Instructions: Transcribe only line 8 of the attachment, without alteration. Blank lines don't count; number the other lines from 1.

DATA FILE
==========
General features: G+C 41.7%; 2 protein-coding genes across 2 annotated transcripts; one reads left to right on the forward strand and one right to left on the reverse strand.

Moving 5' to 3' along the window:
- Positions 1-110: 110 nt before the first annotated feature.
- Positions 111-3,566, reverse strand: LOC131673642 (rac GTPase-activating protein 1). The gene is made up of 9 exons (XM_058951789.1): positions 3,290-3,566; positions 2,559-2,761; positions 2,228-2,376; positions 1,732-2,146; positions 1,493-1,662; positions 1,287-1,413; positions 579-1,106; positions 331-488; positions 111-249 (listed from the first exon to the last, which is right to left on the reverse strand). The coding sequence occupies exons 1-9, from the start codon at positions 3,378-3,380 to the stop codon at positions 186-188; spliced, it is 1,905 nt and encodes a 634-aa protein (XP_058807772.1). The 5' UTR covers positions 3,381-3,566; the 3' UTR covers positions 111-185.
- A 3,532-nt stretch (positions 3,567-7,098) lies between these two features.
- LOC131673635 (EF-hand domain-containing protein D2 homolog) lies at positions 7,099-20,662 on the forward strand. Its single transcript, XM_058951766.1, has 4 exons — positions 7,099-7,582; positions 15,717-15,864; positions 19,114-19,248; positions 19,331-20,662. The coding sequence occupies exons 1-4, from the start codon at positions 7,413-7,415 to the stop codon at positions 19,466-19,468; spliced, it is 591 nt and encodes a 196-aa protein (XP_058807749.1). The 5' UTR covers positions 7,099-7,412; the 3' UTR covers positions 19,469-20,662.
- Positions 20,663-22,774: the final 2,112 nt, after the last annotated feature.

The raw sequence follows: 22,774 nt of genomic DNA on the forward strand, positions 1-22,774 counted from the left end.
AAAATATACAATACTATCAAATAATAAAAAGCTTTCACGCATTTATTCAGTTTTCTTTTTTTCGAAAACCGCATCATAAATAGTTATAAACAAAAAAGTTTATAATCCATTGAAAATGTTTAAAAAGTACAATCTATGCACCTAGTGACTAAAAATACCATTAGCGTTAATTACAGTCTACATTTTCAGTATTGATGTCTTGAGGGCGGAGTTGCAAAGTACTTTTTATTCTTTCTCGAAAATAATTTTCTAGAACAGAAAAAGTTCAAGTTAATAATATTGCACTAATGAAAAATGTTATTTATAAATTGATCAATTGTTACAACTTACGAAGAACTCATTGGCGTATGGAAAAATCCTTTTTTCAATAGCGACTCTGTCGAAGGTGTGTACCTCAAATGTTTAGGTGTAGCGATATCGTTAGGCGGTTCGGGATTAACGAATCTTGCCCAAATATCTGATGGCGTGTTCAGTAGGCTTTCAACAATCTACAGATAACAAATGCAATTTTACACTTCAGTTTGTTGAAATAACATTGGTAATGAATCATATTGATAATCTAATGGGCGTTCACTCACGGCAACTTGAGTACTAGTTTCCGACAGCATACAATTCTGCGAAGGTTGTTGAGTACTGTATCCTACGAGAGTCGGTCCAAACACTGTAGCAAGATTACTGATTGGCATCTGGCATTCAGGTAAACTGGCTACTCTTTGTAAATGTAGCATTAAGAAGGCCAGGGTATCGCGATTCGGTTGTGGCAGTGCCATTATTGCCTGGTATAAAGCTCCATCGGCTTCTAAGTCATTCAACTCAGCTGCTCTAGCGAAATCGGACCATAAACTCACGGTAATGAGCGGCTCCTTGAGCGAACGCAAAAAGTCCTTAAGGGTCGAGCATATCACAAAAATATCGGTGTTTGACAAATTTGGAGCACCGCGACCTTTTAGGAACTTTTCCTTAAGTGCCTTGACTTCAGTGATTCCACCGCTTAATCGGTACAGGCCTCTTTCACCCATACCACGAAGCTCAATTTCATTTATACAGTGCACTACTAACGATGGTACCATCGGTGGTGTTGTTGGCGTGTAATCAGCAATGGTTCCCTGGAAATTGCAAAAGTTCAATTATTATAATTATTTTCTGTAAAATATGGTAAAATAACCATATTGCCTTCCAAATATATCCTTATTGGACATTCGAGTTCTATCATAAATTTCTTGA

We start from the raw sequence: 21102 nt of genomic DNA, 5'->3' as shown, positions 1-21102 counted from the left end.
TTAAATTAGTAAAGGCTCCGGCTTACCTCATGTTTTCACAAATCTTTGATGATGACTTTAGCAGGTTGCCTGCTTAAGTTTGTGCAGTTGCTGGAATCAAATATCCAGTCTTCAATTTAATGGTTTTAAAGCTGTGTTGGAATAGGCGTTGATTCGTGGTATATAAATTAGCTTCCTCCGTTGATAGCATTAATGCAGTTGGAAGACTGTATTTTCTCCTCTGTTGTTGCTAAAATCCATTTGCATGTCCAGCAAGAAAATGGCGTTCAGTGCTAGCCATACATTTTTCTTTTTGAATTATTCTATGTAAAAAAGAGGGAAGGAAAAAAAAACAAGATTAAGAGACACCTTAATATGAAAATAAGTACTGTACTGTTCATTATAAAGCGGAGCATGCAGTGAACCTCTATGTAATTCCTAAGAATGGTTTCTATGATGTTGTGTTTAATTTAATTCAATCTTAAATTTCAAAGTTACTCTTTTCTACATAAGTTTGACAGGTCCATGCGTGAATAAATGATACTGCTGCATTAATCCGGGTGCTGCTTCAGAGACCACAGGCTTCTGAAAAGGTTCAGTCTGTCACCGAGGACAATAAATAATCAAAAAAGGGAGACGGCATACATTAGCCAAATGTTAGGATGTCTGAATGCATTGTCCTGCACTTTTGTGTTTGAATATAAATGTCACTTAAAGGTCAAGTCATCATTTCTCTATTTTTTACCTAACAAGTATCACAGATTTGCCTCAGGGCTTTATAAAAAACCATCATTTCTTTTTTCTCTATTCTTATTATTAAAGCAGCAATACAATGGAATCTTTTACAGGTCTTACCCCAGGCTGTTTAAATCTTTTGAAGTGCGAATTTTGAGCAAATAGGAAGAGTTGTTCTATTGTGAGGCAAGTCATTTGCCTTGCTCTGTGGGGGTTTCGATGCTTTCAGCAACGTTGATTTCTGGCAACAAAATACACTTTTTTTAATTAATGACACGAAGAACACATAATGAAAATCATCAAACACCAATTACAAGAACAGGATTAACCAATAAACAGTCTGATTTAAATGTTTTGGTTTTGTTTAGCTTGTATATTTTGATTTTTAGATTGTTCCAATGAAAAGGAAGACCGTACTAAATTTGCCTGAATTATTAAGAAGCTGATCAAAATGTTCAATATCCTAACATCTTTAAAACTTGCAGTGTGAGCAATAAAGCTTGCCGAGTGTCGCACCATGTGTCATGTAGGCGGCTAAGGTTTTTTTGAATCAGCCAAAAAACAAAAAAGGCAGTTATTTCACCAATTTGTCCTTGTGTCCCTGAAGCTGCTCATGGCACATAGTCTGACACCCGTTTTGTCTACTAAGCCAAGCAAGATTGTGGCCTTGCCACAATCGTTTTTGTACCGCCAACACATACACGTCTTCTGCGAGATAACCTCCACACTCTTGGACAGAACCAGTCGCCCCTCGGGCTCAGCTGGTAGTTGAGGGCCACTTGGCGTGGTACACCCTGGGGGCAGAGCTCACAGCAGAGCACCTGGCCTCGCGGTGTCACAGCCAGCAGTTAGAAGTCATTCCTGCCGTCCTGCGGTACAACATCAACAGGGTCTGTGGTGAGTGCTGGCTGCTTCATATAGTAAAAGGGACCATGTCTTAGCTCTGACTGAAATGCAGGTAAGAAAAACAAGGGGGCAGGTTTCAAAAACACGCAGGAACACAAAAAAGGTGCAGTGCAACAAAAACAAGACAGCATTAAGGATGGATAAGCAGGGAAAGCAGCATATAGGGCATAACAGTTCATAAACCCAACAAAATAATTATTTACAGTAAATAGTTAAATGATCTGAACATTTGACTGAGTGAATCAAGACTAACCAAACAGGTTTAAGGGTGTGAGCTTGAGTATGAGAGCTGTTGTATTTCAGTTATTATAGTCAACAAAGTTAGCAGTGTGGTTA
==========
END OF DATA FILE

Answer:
The raw sequence follows: 22,774 nt of genomic DNA on the forward strand, positions 1-22,774 counted from the left end.